- everything’s fine the way it is right now.
- i can kick this seasonal affective disorder by just WILLING it away, right?
- those pants must have shrunk in the wash.
- man, the MTA loves to torture me with all of those flights of stairs in the subway stations. i can’t even!
- a few whiskeys now and then never hurt anyone!
- i’m not exhausted. i’m just tired.
- everything’s fine the way it is now.
not long after my 37th birthday, i decided to stop bullshitting myself. first, i decided to stop drinking for a year. not long after that, i walked myself over to the store to buy a pair of running shoes.
crazy, i know, because whiskey and late night snacks are awesome. but the hangovers and tummy-aches were taking their toll on my body and emotional well being. whiskey, it turned out, was decidedly not awesome. plus, i’d been thinking about taking up running for a few years. yes. i thought about it for a few years. and did nothing. for those of us who were of the moody shoe-gazer persuasion back in the 90s, we (as adults) tend to think things deep into the ground until there’s nothing but a fresh mound of dirt left in their place. it’s pretty self-indulgent. if you couple this mindset with a full-time job, a family, and depression, you will see why i made i made every excuse NOT to start up running. turns out, i’d buried both of my legs into the ground as well.
several weeks ago, i celebrated my one-year runniversary which means it took me a WHOLE year before i started this website. the website that i’d been thinking about since that day i laced up for the first time and stumbled out the door. old habits die hard. give me credit though. i was busy logging in the miles!
a few days before i headed out the door on my first run, i had no idea where to start. initially i thought i needed to run non-stop in order to be a “real runner.” the thought of having to stop to walk in the middle of a run made me worry that i would look like a total failure. in front of whom, though?!? the old lady walking her dog down the block? the little kids playing on their stoops? the dude on the corner mashing buttons on his cellphone? the short answer? NO ONE CARES, so why should i?
luckily, i saw a link to the Couch-to-5K plan via some friends on Facebook that week. after poking around, i read the following on their website:
Too many people have been turned off of running simply by trying to start off too fast. Their bodies rebel, and they wind up miserable, wondering why anyone would possibly want to run in the first place.
You should ease into your 5K training plan gradually. In fact, the beginners’ program we outline here is less of a running regimen than a walking and jogging program. The idea is to transform you from couch potato to runner, getting you to begin running a 5K or 3.1 miles and on a regular basis in just two months.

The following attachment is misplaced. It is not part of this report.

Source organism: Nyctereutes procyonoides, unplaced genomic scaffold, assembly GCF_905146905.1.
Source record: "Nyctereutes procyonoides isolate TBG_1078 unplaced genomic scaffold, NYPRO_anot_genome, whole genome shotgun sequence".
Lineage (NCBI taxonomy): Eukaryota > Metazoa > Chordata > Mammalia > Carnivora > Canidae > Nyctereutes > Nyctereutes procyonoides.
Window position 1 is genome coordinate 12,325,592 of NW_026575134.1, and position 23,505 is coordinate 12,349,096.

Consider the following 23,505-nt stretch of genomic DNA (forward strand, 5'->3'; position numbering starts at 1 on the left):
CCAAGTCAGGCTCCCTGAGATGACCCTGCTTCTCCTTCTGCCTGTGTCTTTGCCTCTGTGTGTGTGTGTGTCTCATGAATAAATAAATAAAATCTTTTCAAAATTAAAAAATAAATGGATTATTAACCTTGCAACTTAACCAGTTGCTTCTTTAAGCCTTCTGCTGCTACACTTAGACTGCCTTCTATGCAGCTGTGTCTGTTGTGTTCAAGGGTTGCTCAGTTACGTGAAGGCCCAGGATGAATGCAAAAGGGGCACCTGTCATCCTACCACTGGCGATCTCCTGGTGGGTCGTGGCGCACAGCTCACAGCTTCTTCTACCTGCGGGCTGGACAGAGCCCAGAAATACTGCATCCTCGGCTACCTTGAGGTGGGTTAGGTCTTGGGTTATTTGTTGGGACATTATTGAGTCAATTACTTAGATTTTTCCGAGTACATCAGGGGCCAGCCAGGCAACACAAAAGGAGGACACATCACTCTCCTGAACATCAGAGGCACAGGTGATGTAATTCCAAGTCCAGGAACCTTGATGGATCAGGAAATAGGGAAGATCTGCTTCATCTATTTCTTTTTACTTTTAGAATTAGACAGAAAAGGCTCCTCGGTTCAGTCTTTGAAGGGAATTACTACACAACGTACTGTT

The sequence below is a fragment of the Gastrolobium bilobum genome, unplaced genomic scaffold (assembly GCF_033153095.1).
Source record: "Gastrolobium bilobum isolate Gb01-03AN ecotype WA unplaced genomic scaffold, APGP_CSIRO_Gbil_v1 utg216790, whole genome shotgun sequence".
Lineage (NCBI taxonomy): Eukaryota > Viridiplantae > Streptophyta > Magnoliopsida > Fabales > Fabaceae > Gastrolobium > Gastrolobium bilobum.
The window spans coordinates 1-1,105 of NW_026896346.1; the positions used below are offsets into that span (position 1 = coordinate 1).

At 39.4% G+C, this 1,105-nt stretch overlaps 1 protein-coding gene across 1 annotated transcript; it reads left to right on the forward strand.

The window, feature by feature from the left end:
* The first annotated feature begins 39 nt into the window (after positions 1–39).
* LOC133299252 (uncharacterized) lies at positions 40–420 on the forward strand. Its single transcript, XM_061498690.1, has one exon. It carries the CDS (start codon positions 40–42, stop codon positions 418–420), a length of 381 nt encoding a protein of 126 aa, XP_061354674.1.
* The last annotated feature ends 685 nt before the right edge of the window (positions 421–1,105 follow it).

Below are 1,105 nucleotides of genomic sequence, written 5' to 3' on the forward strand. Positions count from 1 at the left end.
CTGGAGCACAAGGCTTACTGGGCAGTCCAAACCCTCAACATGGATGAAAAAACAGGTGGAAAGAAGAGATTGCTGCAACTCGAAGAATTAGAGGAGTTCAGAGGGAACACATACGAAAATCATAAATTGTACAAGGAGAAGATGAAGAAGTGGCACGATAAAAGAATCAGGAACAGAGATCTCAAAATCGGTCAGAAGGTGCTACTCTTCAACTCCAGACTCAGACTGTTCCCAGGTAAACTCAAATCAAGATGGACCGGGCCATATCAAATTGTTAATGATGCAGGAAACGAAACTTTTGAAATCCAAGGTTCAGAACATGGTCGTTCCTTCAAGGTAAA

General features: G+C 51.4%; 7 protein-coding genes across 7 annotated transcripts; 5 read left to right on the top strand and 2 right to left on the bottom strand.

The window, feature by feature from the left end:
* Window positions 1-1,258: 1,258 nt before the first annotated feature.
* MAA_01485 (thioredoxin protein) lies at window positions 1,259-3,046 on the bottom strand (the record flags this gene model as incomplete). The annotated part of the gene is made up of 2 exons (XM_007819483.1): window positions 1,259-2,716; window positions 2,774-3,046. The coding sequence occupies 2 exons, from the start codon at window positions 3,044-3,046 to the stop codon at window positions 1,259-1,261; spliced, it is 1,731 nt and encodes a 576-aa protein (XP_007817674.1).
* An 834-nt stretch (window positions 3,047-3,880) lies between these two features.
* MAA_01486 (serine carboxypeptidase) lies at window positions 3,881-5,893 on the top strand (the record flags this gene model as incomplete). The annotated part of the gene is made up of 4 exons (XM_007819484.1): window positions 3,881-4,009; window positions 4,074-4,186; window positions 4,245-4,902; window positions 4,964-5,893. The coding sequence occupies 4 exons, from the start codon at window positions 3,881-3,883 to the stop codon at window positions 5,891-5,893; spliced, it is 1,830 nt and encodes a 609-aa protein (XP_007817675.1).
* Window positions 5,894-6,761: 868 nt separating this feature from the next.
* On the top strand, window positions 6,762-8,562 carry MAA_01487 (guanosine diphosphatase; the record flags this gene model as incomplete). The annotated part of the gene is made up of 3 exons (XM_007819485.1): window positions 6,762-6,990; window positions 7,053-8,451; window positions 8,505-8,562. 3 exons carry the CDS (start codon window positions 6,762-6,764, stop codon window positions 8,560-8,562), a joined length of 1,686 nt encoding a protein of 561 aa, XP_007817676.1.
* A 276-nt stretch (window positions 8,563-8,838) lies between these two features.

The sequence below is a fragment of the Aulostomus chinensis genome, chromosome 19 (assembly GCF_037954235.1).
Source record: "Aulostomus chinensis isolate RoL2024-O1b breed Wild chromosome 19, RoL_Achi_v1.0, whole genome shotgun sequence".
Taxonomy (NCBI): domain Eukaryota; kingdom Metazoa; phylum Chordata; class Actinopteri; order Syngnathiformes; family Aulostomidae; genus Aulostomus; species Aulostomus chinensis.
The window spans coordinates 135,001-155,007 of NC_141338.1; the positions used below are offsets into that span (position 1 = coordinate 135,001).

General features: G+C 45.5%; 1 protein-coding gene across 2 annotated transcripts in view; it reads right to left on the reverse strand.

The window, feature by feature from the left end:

“holy crap!” i thought, “this is the plan! sign me the eff up!”
as was expected/dreaded, my first run was incredibly challenging. i was winded. every block on my neighborhood route loomed ahead of me in a menacing, fun-house mirror kind of way. I savored every walk break like it was the last pinky finger scoop of nutella out of the jar. i didn’t use the kind of accoutrements that i now use on my runs (arm band, running app, compression sleeves, etc). they really weren’t necessary at the time. i just needed to put myself out there and get through the prescribed plan that the website laid out for me.
the only problem with reflecting back on those days now that i’m a year out is that I don’t quite remember what was going on through my mind during those runs. i do recall arguing with myself as to whether or not i wanted to run every day. luckily, i found that if i simply went through the motions of putting on my running clothes and shoes, that I would eventually find myself trotting up the street away from my apartment. i’m happy to say that i never went on a run that i regretted nor have i ever decided to stay home and seethe over it.
i was delighted to find that every run became much easier than the last. i stuck with the couch to 5k plan for a while until i felt like i could go rogue about a month in. with a rebel yell, i put a playlist together and mapped out running distances before i headed out. i didn’t want to know how fast (or slow) i was running. i just wanted to get out there and move my body, holding my head high with my arms pumping back and forth as if to elbow the old shoe-gazer in me out of the way.